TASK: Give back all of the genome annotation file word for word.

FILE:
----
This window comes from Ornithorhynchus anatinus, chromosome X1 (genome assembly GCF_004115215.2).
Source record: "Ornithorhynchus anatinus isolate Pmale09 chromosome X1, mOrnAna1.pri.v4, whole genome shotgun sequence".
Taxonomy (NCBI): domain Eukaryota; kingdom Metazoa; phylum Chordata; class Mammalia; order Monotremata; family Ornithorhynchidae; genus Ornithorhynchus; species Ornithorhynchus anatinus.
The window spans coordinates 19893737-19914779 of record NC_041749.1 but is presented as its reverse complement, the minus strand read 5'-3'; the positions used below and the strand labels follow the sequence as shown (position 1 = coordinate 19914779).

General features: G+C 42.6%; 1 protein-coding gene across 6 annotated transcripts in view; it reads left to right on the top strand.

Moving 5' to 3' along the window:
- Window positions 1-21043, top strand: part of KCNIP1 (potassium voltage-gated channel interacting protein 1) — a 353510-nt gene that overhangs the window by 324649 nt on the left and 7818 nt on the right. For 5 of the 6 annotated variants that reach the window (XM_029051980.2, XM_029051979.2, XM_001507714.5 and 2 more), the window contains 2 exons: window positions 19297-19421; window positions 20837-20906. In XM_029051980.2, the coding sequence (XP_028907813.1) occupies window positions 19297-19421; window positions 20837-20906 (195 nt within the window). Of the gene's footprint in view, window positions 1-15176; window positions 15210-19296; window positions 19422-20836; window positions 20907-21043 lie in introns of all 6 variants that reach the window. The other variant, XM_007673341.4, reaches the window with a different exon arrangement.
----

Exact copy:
This window comes from Ornithorhynchus anatinus, chromosome X1 (genome assembly GCF_004115215.2).
Source record: "Ornithorhynchus anatinus isolate Pmale09 chromosome X1, mOrnAna1.pri.v4, whole genome shotgun sequence".
Taxonomy (NCBI): domain Eukaryota; kingdom Metazoa; phylum Chordata; class Mammalia; order Monotremata; family Ornithorhynchidae; genus Ornithorhynchus; species Ornithorhynchus anatinus.
The window spans coordinates 19893737-19914779 of record NC_041749.1 but is presented as its reverse complement, the minus strand read 5'-3'; the positions used below and the strand labels follow the sequence as shown (position 1 = coordinate 19914779).

General features: G+C 42.6%; 1 protein-coding gene across 6 annotated transcripts in view; it reads left to right on the top strand.

Moving 5' to 3' along the window:
- Window positions 1-21043, top strand: part of KCNIP1 (potassium voltage-gated channel interacting protein 1) — a 353510-nt gene that overhangs the window by 324649 nt on the left and 7818 nt on the right. For 5 of the 6 annotated variants that reach the window (XM_029051980.2, XM_029051979.2, XM_001507714.5 and 2 more), the window contains 2 exons: window positions 19297-19421; window positions 20837-20906. In XM_029051980.2, the coding sequence (XP_028907813.1) occupies window positions 19297-19421; window positions 20837-20906 (195 nt within the window). Of the gene's footprint in view, window positions 1-15176; window positions 15210-19296; window positions 19422-20836; window positions 20907-21043 lie in introns of all 6 variants that reach the window. The other variant, XM_007673341.4, reaches the window with a different exon arrangement.